Sunday, November 30, 2008

Mac and Two Cheeses with Caramelized Shallots

I'm new to Bon Appetit magazine. I saw one of those deals that I couldn't resist, so I'm giving it a whirl. What lured me in, besides the ridiculously low price, was the fact that two of my favorite food writers are regular contributors - Dorie Greenspan (a la Tuesdays with Dorie) and Molly Wizenberg (who's blog is one of the most sublime reads ever. How does she put all those words together so beautifully? And when she wrote about her wedding last year.....well.....I needed a hanky.)

I mentioned this recipe in another post, but thought I'd give it a solo entry. It was the first recipe out of the magazine I tried. I'm incredibly busy at my job, so comfort food was really attractive. To say the results were yummy would be an understatement. It was beyond yummy. And frankly, with the ingredients listed, how could it be anything but yummy. I must caution you, however, that if you truly want to enjoy it, DO NOT read the nutritional information at the bottom of the online recipe. Seriously! Just make it, enjoy it, savor it. Perhaps small helpings so as not to overload your arteries all at once. Oh and perhaps run a marathon after you're done. Then you'd be a-okay.

With that warning, here's all you need for serious comfort and yum!

Tuesday, November 18, 2008

TWD: What's Black and White.....

....and runny all over? Well, that was the buzz on the TWD blog with this week's recipe Arborio Rice Pudding, White, Black (or both). I really love rice pudding. It's among my favorite "comfort" type desserts. And I had the rice on hand, since I like making risotto, so I was looking forward to giving this a try, especially after last week's cake.

Luckily I do these recipes after many others have posted about how it worked for them, so I can learn from their experiences. And this week Dorie herself posted that the recipe had a fatal flaw in that the time for it to simmer on the stove was off by 20 minutes (explaining why so many people had rice soup).

Knowing that in advance I settled in for a long night of simmering, and "entertained" myself by simultaneously making the Mac and Cheese recipe in this month's Bon Appetite Magazine (FYI - way yummy!). I didn't time how long the rice simmered, but the milk looked 80-90% absorbed to me, so I took it off the stove and divided it in two to do both the vanilla and the chocolate versions.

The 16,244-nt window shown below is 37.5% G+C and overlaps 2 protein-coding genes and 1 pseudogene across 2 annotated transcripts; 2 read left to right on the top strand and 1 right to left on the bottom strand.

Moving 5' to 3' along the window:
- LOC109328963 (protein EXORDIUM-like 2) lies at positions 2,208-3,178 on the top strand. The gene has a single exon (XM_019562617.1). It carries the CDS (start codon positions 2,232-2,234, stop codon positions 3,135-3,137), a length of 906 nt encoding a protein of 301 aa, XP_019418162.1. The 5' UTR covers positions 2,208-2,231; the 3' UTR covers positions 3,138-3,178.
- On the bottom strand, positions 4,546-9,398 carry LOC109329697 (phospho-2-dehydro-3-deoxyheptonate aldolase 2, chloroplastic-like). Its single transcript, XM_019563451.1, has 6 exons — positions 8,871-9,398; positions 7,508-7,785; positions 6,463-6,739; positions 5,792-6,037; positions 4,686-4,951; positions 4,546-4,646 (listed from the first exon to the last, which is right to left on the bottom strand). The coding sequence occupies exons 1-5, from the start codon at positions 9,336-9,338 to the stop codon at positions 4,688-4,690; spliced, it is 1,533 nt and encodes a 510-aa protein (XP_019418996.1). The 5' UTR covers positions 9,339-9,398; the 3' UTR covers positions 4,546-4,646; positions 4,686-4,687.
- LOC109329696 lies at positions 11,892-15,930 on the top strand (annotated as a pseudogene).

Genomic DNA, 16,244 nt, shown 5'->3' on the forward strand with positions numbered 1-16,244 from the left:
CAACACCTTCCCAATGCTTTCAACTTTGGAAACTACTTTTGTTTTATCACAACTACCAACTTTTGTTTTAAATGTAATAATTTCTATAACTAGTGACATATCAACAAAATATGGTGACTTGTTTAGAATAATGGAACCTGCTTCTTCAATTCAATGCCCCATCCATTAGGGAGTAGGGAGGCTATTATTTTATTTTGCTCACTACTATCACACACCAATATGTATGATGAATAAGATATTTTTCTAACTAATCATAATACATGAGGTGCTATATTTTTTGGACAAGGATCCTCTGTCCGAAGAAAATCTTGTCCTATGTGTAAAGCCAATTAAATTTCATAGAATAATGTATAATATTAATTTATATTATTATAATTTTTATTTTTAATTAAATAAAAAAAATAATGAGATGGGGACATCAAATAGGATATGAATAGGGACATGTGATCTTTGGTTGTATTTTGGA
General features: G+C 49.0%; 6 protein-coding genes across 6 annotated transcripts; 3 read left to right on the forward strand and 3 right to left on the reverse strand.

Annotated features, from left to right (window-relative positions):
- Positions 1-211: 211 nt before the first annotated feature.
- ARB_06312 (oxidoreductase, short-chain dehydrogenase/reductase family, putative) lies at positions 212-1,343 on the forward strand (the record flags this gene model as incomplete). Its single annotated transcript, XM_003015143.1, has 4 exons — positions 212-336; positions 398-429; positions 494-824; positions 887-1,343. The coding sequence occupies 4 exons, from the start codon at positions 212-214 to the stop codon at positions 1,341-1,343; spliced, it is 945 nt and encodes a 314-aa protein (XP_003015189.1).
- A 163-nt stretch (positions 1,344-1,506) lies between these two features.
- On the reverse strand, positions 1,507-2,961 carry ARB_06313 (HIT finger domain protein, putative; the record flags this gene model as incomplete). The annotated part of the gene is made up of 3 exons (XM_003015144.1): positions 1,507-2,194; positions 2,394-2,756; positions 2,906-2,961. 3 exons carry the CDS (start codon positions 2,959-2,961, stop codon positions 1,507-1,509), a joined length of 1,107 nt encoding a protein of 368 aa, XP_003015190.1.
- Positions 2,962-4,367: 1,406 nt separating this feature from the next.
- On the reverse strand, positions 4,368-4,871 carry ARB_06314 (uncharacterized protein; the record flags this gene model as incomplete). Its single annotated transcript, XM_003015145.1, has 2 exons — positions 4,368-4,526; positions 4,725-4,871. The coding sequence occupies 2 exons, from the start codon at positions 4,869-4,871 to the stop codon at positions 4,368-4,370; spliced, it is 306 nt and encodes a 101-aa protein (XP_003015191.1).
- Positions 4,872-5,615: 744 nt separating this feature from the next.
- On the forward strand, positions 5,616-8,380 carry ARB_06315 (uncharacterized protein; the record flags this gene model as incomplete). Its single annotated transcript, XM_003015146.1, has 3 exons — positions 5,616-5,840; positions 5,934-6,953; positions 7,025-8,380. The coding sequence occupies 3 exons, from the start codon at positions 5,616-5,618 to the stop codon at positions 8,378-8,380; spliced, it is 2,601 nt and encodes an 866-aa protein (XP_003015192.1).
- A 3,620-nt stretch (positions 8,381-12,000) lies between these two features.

For some time now, I've known I'm not so good with the math (many moons ago, when I worked banquets, the powers that be finally stopped sending me out to determine how many people were at my 4 tables of 10 because I could never come back with the correct answer. I know! Sad! But somehow I can balance my checkbook to the penny. But I digress). My point is, I apparently don't know what 80-90% milk absorption looks like, as this morning I find I have rice soup. At least it is tasty rice soup, and I have plenty of company as many other TWDers got the same result.

This is a recipe I might try again at some point, but probably not anytime in the near future. The servings were VERY small, and it seemed like a lot of time for little return. If I were to make it again I would probably add a bit more rice (this time I increased the amount stated by a small amount, and decreased the milk 1/4 cup, hoping to avoid the soup result). I've only tried the chocolate, and although tasty, there was something about the consistency I didn't like. Perhaps I needed to chop my chocolate into smaller pieces. Perhaps the rice wasn't hot enough by the time the chocolate got mixed in to adequately melt all of it. Perhaps I need to go to chocolate school?

I was hoping to bring in a serving or two for my boss' boss, who had a birthday a week ago and I missed it. Alas, I don't think this will be the "presentation" I was hoping for, so he will have to wait for another week.

Tuesday, November 11, 2008

TWD: Kugelhopf

I know -- easy for you to say!

I just officially joined Tuesdays with Dorie, and this is my first official attempt at the weekly recipe. I have to say that when I read it over, and realized how much time this was going to take, that I reconsidered my membership! It is a daunting first recipe due to the time it takes to make it.

Kugelhopf is a bread-like cake from the Alsace. The recipe includes a lot of rising and "slapping down" of the dough, plus a overnight in the refridgerator (which due to my busy scheduled turned into two nights). Many of my fellow TWDers had some of the same problems I had.